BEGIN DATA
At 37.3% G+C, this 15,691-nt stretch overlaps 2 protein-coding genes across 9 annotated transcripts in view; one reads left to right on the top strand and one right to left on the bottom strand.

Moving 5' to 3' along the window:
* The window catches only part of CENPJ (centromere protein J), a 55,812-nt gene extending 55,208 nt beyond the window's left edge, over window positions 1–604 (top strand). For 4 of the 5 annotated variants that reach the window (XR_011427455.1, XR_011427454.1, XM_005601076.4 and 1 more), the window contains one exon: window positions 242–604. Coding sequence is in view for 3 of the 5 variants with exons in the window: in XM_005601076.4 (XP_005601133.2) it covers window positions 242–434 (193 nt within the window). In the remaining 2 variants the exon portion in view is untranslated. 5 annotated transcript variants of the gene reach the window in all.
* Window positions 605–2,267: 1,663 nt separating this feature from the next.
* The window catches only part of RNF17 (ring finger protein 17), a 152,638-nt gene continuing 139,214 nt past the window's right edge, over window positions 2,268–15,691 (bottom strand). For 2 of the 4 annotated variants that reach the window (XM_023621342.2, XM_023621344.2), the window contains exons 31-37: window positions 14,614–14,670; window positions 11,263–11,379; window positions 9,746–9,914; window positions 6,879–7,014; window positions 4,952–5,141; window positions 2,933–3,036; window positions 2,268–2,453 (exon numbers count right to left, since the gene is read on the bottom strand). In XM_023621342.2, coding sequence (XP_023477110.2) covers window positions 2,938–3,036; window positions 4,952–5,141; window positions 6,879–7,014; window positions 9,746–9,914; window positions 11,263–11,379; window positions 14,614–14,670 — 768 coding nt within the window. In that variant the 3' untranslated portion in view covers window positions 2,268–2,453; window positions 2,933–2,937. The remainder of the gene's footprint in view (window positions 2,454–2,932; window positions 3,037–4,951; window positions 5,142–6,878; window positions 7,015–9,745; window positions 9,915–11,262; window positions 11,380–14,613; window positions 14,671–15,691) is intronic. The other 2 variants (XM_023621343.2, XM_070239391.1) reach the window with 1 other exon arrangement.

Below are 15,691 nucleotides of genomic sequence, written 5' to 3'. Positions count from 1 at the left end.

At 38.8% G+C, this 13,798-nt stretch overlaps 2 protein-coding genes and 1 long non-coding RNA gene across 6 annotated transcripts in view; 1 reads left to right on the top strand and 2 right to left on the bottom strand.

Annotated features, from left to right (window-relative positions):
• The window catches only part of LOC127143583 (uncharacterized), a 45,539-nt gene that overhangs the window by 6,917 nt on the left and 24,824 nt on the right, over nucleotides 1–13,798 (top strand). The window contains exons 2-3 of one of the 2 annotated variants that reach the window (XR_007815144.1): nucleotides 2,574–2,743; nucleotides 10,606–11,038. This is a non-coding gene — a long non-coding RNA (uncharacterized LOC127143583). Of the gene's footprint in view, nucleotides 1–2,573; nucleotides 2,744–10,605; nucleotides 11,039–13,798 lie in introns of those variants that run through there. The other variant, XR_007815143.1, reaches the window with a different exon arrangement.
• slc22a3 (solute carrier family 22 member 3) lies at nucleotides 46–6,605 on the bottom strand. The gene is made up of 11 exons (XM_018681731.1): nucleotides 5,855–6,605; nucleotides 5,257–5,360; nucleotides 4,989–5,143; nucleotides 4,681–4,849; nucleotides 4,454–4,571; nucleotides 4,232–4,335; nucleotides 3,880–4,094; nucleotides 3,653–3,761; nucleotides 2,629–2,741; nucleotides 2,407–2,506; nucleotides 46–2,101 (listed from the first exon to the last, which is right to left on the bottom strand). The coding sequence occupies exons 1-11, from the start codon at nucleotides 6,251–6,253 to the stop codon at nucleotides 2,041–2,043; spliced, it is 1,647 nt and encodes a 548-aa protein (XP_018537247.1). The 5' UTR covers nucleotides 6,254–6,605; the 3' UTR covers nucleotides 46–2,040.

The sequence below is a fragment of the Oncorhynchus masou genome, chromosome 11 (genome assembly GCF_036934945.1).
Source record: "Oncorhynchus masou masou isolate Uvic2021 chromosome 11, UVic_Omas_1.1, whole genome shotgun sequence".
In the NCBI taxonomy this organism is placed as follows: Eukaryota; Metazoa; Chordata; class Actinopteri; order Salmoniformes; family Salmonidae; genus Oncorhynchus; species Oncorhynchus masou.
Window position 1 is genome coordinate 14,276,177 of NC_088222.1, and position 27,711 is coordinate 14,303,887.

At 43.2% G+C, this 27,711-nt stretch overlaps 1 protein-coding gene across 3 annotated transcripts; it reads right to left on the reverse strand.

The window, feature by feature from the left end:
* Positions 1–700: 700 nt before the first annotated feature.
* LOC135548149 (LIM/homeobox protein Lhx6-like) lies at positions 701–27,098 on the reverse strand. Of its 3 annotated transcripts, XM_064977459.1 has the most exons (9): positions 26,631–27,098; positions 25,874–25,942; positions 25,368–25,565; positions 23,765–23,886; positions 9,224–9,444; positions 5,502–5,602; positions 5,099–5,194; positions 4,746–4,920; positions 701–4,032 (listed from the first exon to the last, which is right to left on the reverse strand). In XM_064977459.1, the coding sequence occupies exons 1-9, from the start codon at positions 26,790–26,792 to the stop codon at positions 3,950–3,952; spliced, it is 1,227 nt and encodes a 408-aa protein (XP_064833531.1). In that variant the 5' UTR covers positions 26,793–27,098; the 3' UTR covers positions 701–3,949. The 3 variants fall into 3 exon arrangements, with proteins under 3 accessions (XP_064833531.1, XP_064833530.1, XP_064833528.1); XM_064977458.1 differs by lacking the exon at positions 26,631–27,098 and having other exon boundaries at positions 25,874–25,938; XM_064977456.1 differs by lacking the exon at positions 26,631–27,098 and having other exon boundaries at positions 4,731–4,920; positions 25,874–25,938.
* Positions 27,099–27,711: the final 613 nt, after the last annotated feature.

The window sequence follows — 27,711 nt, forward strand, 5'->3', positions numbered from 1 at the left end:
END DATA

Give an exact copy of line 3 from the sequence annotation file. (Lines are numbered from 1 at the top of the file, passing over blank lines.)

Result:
* The window catches only part of CENPJ (centromere protein J), a 55,812-nt gene extending 55,208 nt beyond the window's left edge, over window positions 1–604 (top strand). For 4 of the 5 annotated variants that reach the window (XR_011427455.1, XR_011427454.1, XM_005601076.4 and 1 more), the window contains one exon: window positions 242–604. Coding sequence is in view for 3 of the 5 variants with exons in the window: in XM_005601076.4 (XP_005601133.2) it covers window positions 242–434 (193 nt within the window). In the remaining 2 variants the exon portion in view is untranslated. 5 annotated transcript variants of the gene reach the window in all.